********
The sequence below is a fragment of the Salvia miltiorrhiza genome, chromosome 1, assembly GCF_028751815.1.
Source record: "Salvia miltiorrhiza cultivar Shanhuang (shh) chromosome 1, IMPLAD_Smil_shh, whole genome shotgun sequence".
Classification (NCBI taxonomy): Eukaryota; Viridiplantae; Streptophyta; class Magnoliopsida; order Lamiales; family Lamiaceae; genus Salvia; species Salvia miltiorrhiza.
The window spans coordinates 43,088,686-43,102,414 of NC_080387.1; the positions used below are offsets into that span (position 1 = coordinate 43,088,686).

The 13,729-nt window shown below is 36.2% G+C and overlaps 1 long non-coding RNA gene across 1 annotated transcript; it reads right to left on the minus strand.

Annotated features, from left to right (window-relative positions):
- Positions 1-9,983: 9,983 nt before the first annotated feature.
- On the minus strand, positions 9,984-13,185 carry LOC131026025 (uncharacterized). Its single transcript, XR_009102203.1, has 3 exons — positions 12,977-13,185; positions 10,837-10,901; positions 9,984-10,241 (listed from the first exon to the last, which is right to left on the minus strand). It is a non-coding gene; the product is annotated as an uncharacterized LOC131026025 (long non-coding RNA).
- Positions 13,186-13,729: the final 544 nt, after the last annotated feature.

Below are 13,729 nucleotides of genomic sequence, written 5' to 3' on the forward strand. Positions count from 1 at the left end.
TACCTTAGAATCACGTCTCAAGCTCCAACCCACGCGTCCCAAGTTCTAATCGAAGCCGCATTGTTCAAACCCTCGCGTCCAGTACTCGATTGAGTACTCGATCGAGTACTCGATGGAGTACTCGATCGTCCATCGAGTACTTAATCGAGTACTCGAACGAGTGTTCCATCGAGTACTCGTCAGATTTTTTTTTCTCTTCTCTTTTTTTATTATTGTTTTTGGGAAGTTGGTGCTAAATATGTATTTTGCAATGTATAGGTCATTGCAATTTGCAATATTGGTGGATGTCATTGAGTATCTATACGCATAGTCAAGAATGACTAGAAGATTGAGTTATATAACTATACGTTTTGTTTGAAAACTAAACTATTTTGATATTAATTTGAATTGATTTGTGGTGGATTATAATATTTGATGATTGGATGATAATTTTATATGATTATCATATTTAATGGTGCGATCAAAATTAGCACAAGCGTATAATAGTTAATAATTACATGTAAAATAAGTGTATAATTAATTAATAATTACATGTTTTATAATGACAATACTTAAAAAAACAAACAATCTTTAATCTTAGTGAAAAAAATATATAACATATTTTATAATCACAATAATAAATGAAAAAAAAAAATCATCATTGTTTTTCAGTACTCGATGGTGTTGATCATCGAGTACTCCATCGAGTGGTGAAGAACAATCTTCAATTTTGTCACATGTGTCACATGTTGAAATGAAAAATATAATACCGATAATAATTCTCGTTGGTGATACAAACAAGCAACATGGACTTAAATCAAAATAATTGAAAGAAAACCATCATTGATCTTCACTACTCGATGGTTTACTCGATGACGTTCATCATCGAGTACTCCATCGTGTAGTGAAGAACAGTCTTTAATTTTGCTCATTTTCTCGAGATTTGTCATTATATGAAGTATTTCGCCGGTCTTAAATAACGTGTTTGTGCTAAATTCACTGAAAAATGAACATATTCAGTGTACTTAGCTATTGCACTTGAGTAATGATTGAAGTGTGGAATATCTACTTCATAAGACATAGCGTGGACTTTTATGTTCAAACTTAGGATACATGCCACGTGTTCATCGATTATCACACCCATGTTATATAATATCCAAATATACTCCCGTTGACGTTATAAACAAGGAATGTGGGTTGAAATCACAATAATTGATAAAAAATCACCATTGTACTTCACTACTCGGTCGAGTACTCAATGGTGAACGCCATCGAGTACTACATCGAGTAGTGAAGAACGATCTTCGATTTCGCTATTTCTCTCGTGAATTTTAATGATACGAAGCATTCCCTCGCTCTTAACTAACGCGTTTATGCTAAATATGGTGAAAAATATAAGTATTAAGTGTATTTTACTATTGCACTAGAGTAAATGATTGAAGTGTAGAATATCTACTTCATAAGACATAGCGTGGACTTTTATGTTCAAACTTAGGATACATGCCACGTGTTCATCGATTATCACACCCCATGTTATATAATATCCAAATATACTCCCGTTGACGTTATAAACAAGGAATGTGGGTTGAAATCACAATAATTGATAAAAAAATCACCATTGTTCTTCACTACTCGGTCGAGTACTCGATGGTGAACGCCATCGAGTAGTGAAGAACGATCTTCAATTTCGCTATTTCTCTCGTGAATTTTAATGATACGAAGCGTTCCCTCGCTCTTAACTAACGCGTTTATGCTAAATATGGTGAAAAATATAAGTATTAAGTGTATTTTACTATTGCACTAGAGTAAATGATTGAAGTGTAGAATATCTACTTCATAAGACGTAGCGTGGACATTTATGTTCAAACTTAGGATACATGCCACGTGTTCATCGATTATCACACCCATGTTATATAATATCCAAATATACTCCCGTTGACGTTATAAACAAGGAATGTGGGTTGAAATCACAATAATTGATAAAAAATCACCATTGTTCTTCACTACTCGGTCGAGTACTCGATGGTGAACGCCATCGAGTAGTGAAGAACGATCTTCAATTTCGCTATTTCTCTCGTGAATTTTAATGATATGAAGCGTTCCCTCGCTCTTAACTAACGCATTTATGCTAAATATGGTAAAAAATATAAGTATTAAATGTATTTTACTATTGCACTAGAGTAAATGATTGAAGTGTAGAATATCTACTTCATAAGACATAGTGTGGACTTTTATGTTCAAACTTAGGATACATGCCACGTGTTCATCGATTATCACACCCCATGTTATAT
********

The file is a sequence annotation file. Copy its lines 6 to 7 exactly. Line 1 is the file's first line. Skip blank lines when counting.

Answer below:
Annotated features, from left to right (window-relative positions):
- Positions 1-9,983: 9,983 nt before the first annotated feature.